A couple of weeks ago, UrtheCast president Scott Larson met with some senior CMA students at Vancouver’s Simon Fraser University to talk space numbers. This past weekend, Scott teamed up with other savvy students at the Enterprize Canada conference in downtown Vancouver. These future movers-and-shakers gave us their take on everything we’ve accomplished so far, and what’s in store for UrtheCast in the near future: Read more.
If you were sent to live in a moon colony, what couldn’t you live without? Your partner? Your pet? Superhero pajamas?
Russia isn’t the only country eying the moon, so there might be a chance for you yet. As recently as January 2012, presidential candidate Newt Gingrich began promising American citizens a moon colony by the year 2015. Whether he’ll have a chance to implement his plan remains in the hands of the U.S. voters, but countries like Russia and China are already hard at work figuring out the logistics of moon exploration: Read more.
When I began researching this piece, part of me hoped to stumble upon some potential Jetsons-esque robotic technology; some mechanical being that could make breakfast and pick out clothes in the morning — but no dice. That isn’t to say that robots aren’t doing far more admirable things than frying our bacon… for starters, they’ve been helping soldiers in dire situations. Read more.
Science truth can just be as cool as science fiction. (Still waiting on that Holodeck development, by the way.) This week’s space mini-series will look at the some of the best technology used on Earth — the technology originally developed for space travel and exploration. Here you have some of the most significant technologies — life-saving and earth-saving — made possible by space technology:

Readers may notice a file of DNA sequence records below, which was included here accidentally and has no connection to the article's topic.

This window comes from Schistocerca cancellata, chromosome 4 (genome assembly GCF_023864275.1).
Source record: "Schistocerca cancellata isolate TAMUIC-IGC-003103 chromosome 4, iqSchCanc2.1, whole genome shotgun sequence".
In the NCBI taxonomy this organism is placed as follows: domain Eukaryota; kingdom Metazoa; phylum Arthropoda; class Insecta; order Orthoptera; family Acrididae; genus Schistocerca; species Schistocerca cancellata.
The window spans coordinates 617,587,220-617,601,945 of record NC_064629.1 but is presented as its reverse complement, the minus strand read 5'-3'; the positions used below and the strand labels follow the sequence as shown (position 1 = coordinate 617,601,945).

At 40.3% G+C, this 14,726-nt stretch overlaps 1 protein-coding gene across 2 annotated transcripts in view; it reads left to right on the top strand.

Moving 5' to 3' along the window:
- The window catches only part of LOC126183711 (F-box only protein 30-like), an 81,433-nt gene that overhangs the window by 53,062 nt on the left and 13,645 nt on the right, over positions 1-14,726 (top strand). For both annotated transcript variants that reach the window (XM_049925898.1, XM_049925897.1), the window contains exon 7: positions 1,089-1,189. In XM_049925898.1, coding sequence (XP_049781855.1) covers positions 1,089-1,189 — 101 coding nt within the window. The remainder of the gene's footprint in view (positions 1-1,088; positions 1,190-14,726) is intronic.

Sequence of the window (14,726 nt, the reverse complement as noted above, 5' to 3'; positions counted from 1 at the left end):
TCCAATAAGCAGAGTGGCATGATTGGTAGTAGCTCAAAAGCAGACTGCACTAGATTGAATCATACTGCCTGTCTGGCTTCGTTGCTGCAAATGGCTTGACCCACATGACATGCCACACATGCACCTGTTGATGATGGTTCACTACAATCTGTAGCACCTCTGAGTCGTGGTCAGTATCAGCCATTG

We humans are a messy bunch and space is no different. A few weeks back, UrtheCast blogged about space junk, and how there’s currently over 6,000 tons of the stuff orbiting the Earth. We also looked at some methods scientists are developing to reduce the amount of this potentially dangerous debris. What scientists have recently suggested is that these solar flares can rid space junk from the Earth’s orbit, and it’s anticipated that this will occur at a greater frequency over the next couple years as Earth enters the two most active years of the sun’s 11-year solar flare cycle:
The proverbial ‘man in the moon’ has been seeing his name in the papers a lot recently; from politicians looking to construct a moon colony, to NASA’s plans to image his dark side. Humans have long contemplated this lunar body — art and ancient texts tell us as much. We’ve even expanded that curiosity towards other planets’ moons by naming them. Our human preoccupation with naming doesn’t end there. Did you know that every full moon has a name? This evening, February 7 at 4:54 PM EST, the ‘Full Snow Moon’ (or ‘Full Hunger Moon’) will elicit some ooohs and ahhhs across North America. However, tonight you’ll only be seeing one side of the mysterious sphere. The moon has a dark side (metaphorically) that no one sees, but NASA thinks it’s worth uncovering, and wants schoolchildren to help: Read more.
On July 17 at 3:17 p.m. 1975, two men, one from Russia and one from the United States shook hands. Aside from the political setting of the time, this event would be entirely unremarkable if it was not for the fact that this particular handshake took place thousands of miles above Earth. The meeting of their two spacecraft, one an Apollo Command and Service Module from the lunar missions and the other a Soviet Soyuz craft, set the stage for the modern partnerships that dominate 21st century space travel. Read more.